logo.jpg (10651 bytes)


HOME - GarageWorkshopOfficeLibraryBathroomLivingNurserySpare
UtilityKitchenGamesMusic - GardenKennel - SEARCH


 Hints and Things does not use any 1st Party cookies - more information



cartoon horse

8 tips on understanding and dealing with hormonal mares

horses face inside a heart

Presented by Global Herbs

1. A normal mare comes into season in the spring and summer and not in winter and exhibits all or none of the following behaviour changes when in heat: being difficult, frisky, awkward, cranky, distracted, dull, unresponsive and domineering. Also squealing, frequently peeing, upholding her tail, spreading legs, crouching and having a winking vulva.

2. The length of a horse’s cycle is 21 days and there are 7 frisky months with cycles and 5 quiet months with no cycles.

3. Signs of heat may be more obvious when stallions are around. Quiet shy mares generally show fewer signs of heat, dominant mares greater signs of heat. Stress also tends to lessen signs of heat.

4. An abnormally moody mare – abnormally hormonal – exhibits the following signs: in heat more often than normal or has cycles in the winter, difficult to tack up, unable to take part in competitions, too difficult to manage when in heat even with good management practice and upsetting all the other horses in the paddock.

5. Hormonal imbalance is often the cause of moody mare abnormal behaviour which may be caused by over-eating plants like clover and legumes containing chemicals which mimic hormones. But the more likely causes are man- introduced and not part of the horse’s natural environment. Polycarbonate plastics can strongly affect hormones and are used in drinking water containers. Many foods are packed full of hormones and even oats and carrots contain some oestrogen. Some people believe ingredients such as soya can cause problems.

6. Apart from keeping a daily log of your abnormally moody mare’s behaviour to show to your vet there are other steps you should consider which we have set out in Global Herbs free brochure entitled "How to Deal with Hormonal Mares".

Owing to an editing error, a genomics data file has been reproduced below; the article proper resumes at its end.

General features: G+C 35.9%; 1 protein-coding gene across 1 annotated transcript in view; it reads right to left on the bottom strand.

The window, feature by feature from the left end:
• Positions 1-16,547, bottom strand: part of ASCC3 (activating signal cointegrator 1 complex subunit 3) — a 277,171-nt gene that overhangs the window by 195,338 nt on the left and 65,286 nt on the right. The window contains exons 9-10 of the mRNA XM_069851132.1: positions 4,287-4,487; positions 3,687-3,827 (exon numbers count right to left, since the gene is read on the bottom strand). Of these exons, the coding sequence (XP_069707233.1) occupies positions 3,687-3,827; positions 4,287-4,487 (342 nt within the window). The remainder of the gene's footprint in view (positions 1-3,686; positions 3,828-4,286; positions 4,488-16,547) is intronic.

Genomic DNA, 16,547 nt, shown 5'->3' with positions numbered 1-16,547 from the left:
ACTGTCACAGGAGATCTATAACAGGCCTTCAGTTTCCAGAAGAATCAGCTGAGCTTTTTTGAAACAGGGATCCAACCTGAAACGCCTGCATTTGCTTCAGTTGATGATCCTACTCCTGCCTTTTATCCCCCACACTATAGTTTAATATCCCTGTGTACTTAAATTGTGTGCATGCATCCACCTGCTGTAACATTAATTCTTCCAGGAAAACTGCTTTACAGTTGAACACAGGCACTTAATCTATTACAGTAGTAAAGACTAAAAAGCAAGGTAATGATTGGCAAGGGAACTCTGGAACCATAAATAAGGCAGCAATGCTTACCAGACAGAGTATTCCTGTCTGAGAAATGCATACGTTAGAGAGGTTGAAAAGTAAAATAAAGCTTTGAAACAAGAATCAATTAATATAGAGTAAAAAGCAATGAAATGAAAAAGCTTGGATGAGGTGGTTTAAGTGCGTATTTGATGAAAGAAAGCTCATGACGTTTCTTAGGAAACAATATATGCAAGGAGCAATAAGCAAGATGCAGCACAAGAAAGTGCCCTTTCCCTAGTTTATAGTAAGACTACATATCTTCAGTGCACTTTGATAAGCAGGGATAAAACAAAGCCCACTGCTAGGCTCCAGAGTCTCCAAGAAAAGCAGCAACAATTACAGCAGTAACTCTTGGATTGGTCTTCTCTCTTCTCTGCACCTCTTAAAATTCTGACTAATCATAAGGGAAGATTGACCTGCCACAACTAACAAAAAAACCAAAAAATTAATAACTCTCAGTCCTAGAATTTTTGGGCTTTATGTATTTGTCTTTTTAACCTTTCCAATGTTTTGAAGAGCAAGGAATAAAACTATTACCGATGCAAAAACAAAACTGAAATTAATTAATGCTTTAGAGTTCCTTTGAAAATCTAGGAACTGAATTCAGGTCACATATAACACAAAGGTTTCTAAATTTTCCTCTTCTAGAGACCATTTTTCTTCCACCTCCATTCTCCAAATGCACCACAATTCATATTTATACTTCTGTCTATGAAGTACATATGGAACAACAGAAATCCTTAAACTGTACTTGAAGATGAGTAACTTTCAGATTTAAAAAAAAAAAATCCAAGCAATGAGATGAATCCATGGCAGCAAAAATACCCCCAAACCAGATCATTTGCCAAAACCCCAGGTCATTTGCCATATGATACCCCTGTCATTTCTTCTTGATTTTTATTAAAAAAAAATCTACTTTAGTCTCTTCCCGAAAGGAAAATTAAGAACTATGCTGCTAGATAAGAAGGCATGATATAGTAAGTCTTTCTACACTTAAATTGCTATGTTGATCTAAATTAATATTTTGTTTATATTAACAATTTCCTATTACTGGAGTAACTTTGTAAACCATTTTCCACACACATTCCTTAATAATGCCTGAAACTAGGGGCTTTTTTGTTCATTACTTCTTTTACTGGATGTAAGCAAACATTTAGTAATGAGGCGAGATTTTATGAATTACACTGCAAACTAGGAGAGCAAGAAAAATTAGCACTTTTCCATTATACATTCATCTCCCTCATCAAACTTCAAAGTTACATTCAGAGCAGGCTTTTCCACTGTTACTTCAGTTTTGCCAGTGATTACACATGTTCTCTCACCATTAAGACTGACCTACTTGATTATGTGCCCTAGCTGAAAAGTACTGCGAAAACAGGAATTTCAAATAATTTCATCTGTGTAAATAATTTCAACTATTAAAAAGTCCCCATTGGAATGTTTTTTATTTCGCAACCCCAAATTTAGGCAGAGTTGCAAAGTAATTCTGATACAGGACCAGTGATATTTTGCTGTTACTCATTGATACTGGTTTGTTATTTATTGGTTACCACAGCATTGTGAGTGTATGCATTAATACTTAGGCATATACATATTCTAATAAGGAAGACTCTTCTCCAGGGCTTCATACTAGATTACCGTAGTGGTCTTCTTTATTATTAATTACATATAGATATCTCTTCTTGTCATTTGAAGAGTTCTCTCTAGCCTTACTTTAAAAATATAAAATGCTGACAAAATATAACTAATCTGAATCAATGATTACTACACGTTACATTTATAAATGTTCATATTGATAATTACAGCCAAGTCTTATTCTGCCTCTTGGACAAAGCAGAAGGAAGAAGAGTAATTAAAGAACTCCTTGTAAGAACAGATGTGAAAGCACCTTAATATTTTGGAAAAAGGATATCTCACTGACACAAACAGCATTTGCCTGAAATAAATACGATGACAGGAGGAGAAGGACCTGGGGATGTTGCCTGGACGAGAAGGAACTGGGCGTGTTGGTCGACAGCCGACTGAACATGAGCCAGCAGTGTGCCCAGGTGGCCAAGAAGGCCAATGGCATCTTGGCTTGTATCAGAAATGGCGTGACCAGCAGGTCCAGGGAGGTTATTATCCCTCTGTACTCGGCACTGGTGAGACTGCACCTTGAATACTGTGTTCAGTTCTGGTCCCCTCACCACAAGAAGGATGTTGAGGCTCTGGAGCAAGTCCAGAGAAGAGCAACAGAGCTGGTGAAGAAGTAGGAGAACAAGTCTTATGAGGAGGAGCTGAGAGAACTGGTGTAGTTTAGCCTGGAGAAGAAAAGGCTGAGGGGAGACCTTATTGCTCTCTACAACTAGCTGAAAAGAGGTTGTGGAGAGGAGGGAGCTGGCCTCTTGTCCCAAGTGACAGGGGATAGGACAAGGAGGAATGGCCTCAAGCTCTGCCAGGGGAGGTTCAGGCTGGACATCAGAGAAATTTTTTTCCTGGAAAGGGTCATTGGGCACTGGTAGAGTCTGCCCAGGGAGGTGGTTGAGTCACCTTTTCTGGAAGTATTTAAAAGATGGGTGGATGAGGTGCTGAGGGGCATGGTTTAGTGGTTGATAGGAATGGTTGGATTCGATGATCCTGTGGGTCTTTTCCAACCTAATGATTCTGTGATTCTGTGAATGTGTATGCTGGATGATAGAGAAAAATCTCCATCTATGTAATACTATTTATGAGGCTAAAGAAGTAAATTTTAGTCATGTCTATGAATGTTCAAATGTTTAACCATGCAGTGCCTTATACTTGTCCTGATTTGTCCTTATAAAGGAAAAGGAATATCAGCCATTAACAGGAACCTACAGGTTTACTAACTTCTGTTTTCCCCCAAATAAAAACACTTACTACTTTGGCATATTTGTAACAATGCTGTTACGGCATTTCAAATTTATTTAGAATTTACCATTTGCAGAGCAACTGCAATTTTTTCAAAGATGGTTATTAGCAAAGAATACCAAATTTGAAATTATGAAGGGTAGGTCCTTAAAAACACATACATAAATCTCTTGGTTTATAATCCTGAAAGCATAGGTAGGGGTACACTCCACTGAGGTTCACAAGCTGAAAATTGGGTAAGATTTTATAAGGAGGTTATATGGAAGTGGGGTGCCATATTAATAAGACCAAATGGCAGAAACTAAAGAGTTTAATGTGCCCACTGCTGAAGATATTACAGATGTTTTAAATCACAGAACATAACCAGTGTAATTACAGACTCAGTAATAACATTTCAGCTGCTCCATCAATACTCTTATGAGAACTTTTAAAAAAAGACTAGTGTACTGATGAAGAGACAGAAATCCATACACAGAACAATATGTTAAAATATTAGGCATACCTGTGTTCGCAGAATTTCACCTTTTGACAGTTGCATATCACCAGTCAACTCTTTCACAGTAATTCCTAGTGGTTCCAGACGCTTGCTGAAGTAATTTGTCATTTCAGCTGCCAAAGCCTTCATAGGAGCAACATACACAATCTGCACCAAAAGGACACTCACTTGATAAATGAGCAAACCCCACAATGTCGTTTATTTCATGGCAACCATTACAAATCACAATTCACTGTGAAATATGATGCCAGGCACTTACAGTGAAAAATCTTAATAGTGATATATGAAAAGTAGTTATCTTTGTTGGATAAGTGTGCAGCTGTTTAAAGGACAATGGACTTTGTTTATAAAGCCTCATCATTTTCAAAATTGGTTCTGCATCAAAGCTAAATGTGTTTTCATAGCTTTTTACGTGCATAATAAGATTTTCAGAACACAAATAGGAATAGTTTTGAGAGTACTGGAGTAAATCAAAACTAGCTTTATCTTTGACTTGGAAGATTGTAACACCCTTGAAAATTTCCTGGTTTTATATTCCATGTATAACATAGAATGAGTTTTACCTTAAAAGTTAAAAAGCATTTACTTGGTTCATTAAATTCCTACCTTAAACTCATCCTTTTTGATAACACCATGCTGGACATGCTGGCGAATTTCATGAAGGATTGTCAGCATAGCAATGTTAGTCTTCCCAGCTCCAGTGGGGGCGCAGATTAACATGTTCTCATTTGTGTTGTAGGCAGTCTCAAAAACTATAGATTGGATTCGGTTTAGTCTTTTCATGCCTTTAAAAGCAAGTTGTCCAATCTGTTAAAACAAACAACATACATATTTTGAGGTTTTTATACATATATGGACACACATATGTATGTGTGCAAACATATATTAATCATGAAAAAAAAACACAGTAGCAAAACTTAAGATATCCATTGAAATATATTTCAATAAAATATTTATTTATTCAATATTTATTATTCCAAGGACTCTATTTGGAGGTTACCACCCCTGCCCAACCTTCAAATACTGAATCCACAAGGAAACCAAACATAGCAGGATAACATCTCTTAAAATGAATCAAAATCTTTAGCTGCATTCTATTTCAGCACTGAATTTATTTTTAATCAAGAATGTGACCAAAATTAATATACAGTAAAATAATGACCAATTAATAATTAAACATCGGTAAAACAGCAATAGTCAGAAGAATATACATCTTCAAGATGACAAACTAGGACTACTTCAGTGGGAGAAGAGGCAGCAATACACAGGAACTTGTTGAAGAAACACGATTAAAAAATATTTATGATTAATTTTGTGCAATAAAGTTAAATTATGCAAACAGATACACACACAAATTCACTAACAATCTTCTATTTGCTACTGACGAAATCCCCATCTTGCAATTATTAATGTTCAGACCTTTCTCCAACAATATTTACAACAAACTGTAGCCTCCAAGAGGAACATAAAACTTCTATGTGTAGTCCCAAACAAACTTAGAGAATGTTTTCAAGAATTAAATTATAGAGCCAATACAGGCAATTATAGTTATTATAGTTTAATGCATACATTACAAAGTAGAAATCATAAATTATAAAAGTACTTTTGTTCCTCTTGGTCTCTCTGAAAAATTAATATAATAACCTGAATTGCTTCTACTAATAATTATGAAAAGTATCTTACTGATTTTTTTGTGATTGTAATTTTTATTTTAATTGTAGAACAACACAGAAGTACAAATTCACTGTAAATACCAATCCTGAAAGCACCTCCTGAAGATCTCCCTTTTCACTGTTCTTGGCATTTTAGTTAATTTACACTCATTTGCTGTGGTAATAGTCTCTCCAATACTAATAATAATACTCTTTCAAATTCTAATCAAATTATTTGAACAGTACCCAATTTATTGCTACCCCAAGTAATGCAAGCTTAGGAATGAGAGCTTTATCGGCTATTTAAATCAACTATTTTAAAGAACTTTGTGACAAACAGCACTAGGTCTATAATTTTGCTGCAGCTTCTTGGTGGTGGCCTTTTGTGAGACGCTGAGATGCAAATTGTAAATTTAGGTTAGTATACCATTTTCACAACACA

To receive your free 8-page brochure How to Deal with Hormonal Mares please send an email to info@globalherbs.co.uk  with your full name and postal address entitled Hormonal Mares 

how to deal with hormonal mares brochure

7. Your horse vet is the best person to advise on the varied approaches. Some of these are: use a progesterone-like medicine which makes your moody mare think it’s pregnant, injections to remove cysts, surgery to remove ovaries, and insertion of marbles in the womb to mimic pregnancy.

8. Herbal supplements are a great way of helping your moody mare maintain normal levels of comfort and calm. But a hormonal soother should not be used in pregnant mares and those due to conceive.


Other Horse related pages on Hints and Things

Horse Flies and Biting Insects

Management and Prevention of Sweet Itch

Herbs for Horses

Herbal World of the Horse

Lameness in Horses

Horse Colic

Mud Fever

Horse Breed/Horse Mating

Skin Condition in Horses

Stress in Horses





Copyright 2000-2020
Hints and Things
All Rights Reserved.

No portion of this site may be reproduced or redistributed without prior written permission from Hints and Things. All trademarks & copyrights throughout Hints and Things remain the property of their respective owners.

Hints and Things cannot be held responsible for any information given on this site nor do they necessarily agree with, or endorse, the views given by third parties.

Kennel Index - Search - Contents - Contact Us - Home
UtilityKitchenGamesMusic - Garden